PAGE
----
Speaking of Henrique and Greene, note where they are now. Greene is in the slot, cutting across it. Ryder's not going to be able to feed it up, but that's OK. Raffl is chasing Greene. Henrique and Lecavalier are battling in front of the crease for position. This is most uncomortable for Mason, who about to not be able to see what's going on. That's going to be costly in a few seconds.
Del Zotto may have turned as Clowe passed it to Ryder, but he's caught flat footed. He's not being hesitant, he's just a bit surprised. He's still shuffling his skates as Ryder skates towards that big pocket of space above the near-side dot. Schenn finishes his check on Clowe. Greene is gliding as Raffl is still catching up to him. Henrique and especially Lecavalier have blocked out Mason. Mason may know Ryder has the puck and maybe that he's moving up from the his left point. He's not going to know what comes next.
Let's switch to a different camera angle that's conveniently behind Ryder from one of the replays in the video. This is about where Ryder had the puck. Del Zotto is in trouble, indeed. I highlighted in red the gaping net that Ryder is about to see if he doesn't see it already. He's pushing up forward, so he's not able to fire it immediately. He'll want to get closer.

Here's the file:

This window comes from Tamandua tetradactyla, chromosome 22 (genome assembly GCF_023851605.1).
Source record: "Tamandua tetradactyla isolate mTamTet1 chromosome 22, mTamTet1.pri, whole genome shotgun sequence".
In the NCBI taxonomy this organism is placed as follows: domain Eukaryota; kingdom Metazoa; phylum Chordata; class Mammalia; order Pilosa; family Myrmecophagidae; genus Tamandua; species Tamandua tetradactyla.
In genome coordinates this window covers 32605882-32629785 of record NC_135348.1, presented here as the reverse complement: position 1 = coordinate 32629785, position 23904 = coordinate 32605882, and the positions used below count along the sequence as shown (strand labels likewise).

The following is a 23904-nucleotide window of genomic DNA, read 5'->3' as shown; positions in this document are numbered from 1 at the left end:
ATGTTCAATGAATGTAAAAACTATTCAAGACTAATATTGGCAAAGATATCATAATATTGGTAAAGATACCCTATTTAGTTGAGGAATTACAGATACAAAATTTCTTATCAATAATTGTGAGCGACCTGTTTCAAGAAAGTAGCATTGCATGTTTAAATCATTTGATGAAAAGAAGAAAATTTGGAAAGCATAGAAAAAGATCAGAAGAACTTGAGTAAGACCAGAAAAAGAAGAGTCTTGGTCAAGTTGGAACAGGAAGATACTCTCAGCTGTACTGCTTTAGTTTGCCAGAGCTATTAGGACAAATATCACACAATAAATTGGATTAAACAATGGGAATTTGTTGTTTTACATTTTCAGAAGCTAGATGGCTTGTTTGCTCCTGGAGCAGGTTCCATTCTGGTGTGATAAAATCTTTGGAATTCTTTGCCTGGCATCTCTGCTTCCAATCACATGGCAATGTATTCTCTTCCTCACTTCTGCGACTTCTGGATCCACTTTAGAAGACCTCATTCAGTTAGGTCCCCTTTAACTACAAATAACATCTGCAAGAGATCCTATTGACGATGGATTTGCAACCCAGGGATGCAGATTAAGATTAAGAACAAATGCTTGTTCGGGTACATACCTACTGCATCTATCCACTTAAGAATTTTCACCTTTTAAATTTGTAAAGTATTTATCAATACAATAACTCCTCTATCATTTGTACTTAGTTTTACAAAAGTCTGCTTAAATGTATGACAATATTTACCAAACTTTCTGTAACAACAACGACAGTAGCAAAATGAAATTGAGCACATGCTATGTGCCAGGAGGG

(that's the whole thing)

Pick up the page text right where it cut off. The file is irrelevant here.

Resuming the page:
Fortunately for him, that gaping net was created by Mason being screened. He's got Lecavalier and Henrique right in front. Even if they moved, Raffl is cutting across the slot because he's still following Greene. Provided Raffl keeps moving, Ryder's about to have a shooting lane at an uncovered part of the net. How did it get uncovered in that way?
Another replay angle focused on Mason. To me, this was the smoking gun. The announcers correctly note that Lecavalier providing a screen was a big problem. He's 6'4", 215 pounds. Mason is not going to see around someone that large. Because he knows something is coming, he has to guess. He noticed Greene coming down to his left, and he's open. So he drops to his knees and shifts his body left. Therefore, that gaping net to his right is only going to grow - especially the top corner. That's a target for Ryder.
It's time for the shot. I'm confident Ryder sees the right side of the net opened. You can see Mason's head peeking in between Lecavalier and Henrique. He's not going to be able to stretch out to his right for anything coming that way in less than a second. And he's also looking just before the shot even comes. Raffl is no longer in the way, as he chased Greene down into the corner. I think he even sees Mason's right pad on the ice. That's a tell that he's down and he's not going to be able to reach far to his right. Ryder is at the top of the circle and he's ready to fire. Del Zotto makes one last lunge, but all that means for Ryder that he has to elevate the puck. Given that Mason's down, I'd like to think he was going to try to do that anyway. More importantly, it is what he does.